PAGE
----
How Pets Help Children with Autism

By Langley Cornwell

Most people who share their life with a pet enjoy talking about how strong their connection is with their animal. They like to discuss how much they delight in spending time with their pet. They share stories that illustrate how well their dog or cat understands them. I’m one of those people; I can talk about the power of the connection I have with my dog and my cat for hours. I am completely convinced that living with pets is good for my mental and physical health. What’s more, I know living with a cat has helped my mother-in-law tremendously. My husband and I are amazed at the positive influence a little gray tabby cat from the local animal shelter has had on his 87-year-old mother’s life. It’s as if she’s awakened from a long sleep. She and ‘Skeet’ are a perfect match, and getting her this cat is one of the best things we’ve ever done for her.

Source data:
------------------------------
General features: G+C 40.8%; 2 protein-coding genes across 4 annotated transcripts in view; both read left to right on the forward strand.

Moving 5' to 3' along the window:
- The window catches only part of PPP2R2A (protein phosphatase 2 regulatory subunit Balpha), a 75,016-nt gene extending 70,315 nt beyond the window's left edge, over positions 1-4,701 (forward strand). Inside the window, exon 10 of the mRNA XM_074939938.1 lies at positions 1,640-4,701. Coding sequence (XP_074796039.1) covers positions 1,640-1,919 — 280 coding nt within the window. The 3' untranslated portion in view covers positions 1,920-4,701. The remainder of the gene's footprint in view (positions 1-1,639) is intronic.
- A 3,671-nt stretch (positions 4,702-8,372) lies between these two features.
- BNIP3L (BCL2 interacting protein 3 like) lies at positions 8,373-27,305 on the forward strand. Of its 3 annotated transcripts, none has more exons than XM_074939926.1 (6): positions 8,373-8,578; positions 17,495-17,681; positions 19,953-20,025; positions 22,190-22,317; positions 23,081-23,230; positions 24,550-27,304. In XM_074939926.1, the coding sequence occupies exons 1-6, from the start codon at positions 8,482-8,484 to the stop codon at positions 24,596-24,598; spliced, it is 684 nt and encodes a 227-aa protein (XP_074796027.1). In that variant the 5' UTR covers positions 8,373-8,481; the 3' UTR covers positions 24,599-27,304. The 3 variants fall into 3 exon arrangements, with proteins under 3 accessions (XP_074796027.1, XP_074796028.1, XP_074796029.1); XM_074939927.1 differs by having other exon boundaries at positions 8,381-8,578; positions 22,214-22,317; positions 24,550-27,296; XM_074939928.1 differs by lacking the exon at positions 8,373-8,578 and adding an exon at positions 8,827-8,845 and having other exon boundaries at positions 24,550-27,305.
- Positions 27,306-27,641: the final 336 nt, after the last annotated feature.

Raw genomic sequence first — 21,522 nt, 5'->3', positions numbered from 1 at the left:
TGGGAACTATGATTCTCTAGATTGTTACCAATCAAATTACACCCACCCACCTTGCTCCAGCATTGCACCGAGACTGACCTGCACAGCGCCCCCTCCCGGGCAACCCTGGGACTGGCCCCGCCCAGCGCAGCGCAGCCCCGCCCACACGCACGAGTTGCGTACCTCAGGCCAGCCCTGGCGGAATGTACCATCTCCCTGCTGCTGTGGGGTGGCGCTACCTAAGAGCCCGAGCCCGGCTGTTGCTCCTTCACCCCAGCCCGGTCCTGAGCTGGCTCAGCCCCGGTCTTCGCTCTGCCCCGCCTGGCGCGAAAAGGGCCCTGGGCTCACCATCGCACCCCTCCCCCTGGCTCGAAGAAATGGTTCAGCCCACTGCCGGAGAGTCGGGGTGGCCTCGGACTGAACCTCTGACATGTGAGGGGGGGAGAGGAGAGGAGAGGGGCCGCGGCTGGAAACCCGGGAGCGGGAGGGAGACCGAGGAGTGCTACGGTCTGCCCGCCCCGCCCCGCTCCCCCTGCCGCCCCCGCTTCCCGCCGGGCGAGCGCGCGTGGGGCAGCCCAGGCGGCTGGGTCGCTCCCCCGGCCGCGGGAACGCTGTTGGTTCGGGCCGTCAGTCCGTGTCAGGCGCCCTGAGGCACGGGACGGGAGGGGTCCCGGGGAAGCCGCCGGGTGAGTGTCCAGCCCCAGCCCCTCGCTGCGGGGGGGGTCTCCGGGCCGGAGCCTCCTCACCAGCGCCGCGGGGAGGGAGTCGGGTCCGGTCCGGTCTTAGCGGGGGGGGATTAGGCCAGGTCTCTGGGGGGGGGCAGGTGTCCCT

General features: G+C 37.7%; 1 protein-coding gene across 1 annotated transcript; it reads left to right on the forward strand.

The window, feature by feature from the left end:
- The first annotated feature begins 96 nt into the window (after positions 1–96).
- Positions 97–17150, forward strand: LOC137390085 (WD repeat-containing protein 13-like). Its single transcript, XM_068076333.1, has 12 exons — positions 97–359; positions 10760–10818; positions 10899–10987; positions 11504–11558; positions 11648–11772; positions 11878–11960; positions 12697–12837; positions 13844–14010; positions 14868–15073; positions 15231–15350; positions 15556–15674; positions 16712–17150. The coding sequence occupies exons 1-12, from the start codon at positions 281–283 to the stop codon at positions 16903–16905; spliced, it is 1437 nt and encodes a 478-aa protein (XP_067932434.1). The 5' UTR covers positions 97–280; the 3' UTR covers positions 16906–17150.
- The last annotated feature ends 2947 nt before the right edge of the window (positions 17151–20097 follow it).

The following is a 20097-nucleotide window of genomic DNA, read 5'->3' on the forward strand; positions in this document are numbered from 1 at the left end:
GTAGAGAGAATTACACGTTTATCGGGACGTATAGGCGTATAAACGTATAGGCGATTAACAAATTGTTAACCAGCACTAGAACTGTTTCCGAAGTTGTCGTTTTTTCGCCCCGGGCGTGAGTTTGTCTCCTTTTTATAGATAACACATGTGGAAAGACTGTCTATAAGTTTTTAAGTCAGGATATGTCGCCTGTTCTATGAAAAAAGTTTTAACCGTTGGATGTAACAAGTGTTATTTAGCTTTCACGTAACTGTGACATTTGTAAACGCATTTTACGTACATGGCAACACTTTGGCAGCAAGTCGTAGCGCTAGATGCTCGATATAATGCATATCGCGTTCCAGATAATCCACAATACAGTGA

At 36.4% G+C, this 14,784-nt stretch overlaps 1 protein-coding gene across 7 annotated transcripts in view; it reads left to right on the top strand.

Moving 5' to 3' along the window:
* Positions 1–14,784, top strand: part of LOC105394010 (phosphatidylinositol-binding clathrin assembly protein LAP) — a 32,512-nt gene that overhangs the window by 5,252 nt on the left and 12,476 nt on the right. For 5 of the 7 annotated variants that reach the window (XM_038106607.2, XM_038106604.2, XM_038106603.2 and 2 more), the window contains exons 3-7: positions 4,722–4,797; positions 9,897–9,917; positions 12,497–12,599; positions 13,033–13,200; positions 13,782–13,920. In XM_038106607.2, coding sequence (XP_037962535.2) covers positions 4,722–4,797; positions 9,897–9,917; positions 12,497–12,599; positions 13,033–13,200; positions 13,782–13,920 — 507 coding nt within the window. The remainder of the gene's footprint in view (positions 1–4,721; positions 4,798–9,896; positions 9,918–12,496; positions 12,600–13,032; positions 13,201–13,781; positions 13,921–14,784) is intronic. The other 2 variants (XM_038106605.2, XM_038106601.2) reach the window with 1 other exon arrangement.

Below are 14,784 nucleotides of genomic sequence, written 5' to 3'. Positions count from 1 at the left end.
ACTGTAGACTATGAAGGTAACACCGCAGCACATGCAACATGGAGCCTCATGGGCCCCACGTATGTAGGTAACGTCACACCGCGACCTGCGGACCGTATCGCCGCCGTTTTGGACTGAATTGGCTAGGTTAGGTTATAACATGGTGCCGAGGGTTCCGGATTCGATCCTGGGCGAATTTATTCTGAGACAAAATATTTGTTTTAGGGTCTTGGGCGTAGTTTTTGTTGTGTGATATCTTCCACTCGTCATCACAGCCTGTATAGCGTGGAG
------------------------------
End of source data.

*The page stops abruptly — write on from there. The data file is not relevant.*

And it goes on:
With this in mind, it’s not a far leap to believe that being around domesticated pets can be a helpful, positive and enriching experience for children with autism.

How animals help autistic children

First hand testimonials from parents and documented reports from clinicians confirm that interacting with animals (sometimes called animal-assisted therapy) offers emotional and physical benefits to autistic children. Structured programs like horseback riding or swimming with dolphins are beneficial, but the animal interaction doesn’t have to be that organized to be helpful. Something as simple as having a dog in the house can have a positive influence on a child with Autism Spectrum Disorder; it helps with their physical development by improving their coordination and strength. Additionally, a joyous relationship with an animal will help an autistic child develop more self-confidence and a deeper sense of well-being.

Colleen Dolnick, a Missouri mother who has a 10-year-old son with autism, tells Everyday Health: “Animals can be amazing for children with autism. Animals can relate to these children. And these children, who have a hard time relating to peers, can really relate to animals.”      

The research and documentation